Building a Strategy For Business Hypergrowth Part 2

Posted by Adam Richardson - 18/08/2022


To recap Part 1 of our Building a Strategy for Business Hypergrowth blog series, the SaaS industry is growing at an exponential scale, with over 2,000 SaaS companies in the UK alone. New SaaS companies typically enjoy an initial phase of fast growth, but without a solid strategy for hyper growth they are competing in an extremely competitive market that may see this growth slow.

In this article we’ll look at how to build the sales process and model that is going to enable your business to sell the products and services that you offer. 



Traditional growth usually has a CAGR of up to 10%; whereas businesses that experience hypergrowth maintain a 40%+ average annual growth rate for more than one year. There are stages of growth that every breakthrough company, product, service or idea transitions through. For hypergrowth, these are often referred to as the ‘hypergrowth curve’ and consist of the following three stages:

1. The Edison stage

This is the very first stage of a market, named after Thomas Edison who went through this experience when inventing the lightbulb. This is the stage where you question everything and invest all of your time into questioning the realistic possibilities of designing a product or service and bringing it to fruition. 

When Salesforce, for example, came into the market and started to build software as a service, they were going through The Edison stage. They were the first to take on-premises software and bring it into the cloud.

2. Model T stage

Every new product or service needs to figure out how to supply a larger audience in order to scale; much like Henry Ford did when he took something that had already been invented and supplied it en masse.

Generally at this stage there is low competition, but in order to advance to the next stage on the hypergrowth curve, where competition is far greater, you’ll need to adapt your approach whilst resisting the urge to use quick fixes.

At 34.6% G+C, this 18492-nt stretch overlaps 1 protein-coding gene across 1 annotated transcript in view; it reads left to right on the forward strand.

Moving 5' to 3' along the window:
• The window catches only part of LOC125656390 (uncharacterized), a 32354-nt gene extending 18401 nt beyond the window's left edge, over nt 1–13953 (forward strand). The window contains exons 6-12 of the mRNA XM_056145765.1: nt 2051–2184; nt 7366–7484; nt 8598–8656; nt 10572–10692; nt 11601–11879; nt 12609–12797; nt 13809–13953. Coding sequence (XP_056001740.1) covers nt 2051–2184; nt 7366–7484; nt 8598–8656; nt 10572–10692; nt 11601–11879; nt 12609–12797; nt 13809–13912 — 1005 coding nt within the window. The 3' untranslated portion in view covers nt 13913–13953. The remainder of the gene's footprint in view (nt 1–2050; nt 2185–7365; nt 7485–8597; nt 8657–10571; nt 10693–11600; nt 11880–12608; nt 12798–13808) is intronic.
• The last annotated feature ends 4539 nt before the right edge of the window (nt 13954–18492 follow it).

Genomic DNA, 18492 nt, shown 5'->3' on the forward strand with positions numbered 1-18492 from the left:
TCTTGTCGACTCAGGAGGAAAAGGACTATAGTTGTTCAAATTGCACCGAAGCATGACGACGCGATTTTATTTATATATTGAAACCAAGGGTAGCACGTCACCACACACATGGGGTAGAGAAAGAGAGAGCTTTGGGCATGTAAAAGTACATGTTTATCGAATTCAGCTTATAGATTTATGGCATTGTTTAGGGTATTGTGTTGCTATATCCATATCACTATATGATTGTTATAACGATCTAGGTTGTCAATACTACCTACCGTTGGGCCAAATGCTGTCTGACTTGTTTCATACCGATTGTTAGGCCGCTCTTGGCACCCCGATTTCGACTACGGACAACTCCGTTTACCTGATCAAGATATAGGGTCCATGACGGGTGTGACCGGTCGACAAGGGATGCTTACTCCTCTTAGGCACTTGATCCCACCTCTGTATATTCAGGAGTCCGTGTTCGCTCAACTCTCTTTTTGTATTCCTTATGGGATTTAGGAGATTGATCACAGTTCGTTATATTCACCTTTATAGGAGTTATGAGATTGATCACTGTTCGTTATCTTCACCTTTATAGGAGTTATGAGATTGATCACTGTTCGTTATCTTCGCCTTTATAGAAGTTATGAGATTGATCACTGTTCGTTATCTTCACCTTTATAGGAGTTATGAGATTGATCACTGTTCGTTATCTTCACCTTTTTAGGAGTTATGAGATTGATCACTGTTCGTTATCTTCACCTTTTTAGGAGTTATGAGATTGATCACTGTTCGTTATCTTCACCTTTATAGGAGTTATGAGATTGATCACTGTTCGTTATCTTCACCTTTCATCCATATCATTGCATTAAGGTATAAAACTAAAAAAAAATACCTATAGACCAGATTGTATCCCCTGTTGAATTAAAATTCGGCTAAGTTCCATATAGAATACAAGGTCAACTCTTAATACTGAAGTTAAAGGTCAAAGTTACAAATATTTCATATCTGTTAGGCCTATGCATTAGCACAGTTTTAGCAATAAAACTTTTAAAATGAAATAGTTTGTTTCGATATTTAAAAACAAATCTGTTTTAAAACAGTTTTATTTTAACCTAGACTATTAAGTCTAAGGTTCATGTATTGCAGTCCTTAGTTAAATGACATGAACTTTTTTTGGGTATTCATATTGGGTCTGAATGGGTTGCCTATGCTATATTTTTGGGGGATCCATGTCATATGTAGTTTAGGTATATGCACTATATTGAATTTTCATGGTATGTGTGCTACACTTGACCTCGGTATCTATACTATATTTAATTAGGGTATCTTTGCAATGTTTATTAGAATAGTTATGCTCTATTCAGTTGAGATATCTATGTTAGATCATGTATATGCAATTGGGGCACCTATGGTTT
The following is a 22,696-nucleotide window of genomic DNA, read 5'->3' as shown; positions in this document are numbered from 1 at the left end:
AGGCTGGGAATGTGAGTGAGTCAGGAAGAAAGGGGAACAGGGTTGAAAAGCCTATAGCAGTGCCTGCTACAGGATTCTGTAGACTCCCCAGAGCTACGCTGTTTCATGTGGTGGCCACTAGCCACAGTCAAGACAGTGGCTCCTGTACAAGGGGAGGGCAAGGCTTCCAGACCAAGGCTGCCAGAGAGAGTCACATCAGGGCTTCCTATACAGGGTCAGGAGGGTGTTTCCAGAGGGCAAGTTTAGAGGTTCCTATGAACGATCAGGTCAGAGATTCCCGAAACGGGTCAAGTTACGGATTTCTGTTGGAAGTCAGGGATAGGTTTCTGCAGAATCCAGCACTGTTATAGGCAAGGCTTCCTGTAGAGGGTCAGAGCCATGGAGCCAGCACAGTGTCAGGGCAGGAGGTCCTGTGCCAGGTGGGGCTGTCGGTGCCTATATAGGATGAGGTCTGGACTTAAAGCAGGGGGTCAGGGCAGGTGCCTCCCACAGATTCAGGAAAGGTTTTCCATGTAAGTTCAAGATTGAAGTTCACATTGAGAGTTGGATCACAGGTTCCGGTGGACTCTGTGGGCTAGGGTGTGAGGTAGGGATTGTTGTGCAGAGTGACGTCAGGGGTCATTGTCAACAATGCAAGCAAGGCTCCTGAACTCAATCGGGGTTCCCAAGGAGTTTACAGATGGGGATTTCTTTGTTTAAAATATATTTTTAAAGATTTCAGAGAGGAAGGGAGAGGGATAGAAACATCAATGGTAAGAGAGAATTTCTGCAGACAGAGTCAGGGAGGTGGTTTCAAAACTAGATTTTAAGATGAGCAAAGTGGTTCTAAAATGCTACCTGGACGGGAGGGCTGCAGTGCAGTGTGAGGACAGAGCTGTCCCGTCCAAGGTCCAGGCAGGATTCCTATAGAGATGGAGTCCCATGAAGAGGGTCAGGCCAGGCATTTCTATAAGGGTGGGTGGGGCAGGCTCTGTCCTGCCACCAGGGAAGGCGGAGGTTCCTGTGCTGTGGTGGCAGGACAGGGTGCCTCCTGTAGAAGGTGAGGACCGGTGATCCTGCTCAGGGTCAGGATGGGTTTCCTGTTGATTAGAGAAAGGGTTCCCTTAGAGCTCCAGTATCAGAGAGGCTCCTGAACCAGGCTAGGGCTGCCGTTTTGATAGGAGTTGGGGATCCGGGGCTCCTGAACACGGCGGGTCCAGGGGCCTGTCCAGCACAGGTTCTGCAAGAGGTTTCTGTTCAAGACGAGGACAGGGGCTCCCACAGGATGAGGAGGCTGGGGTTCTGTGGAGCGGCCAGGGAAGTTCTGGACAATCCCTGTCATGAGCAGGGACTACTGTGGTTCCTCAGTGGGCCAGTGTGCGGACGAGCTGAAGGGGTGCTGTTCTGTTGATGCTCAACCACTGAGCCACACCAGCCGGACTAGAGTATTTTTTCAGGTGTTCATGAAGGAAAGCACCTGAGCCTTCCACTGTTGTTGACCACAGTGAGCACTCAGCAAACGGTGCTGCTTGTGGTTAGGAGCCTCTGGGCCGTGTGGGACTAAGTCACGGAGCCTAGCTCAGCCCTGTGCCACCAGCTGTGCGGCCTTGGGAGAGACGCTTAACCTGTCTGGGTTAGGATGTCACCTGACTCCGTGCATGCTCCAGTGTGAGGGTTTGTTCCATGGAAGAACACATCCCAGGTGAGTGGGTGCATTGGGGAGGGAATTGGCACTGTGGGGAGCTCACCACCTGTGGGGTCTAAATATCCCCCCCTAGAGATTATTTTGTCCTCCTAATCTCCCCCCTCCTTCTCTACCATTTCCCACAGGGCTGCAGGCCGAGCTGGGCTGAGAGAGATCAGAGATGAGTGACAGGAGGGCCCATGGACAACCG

3. The P&G stage

This is where your product or service goes global, and it gets there by differentiating itself entirely from its competition. By investing heavily in your brand, you’ll need to create desire, individuality and consumer preference – much like MailChimp did. One year after launching their freemium model in 2009, their userbase had grown five times and their profit (yes, profit) was up 650%. This can be largely attributed to the investment in their branding and is explained brilliantly in this case study

MailChimp’s offering wasn’t the first of its kind, but they made themselves the more desirable option for email marketing. 



Businesses looking to achieve hypergrowth need to see beyond hitting the next revenue number. Use our business growth checklist to stay on track when scaling your organisation:

  • Conduct secondary research to enable market analysis, competitive analysis and identify trends
  • Conduct primary research, which will allow you to ask more specific questions around your product/service
  • Analyse product/service scalability, ensuring hypergrowth is a realistic possibility
  • Refine your processes to improve operational efficiency
  • Identify and assess the likelihood of potential risks, as well as the impact they could have and how you’ll treat them
  • Look at hiring as a top priority – hiring the right people is essential, as well as promoting within at the right time
  • Consider creating a hiring team
  • Ensure you can afford the build-up in working capital, equipment, hiring and capacity expansion that comes with hypergrowth; and secure investment or funding where needed
  • Consider the need for proper finance processes and accounting functions
  • Use this hypergrowth calculator to help plan your finances
  • Invest in technology that can scale with your business
  • Be agile – you’ll need the ability to adapt to internal and external challenges, at speed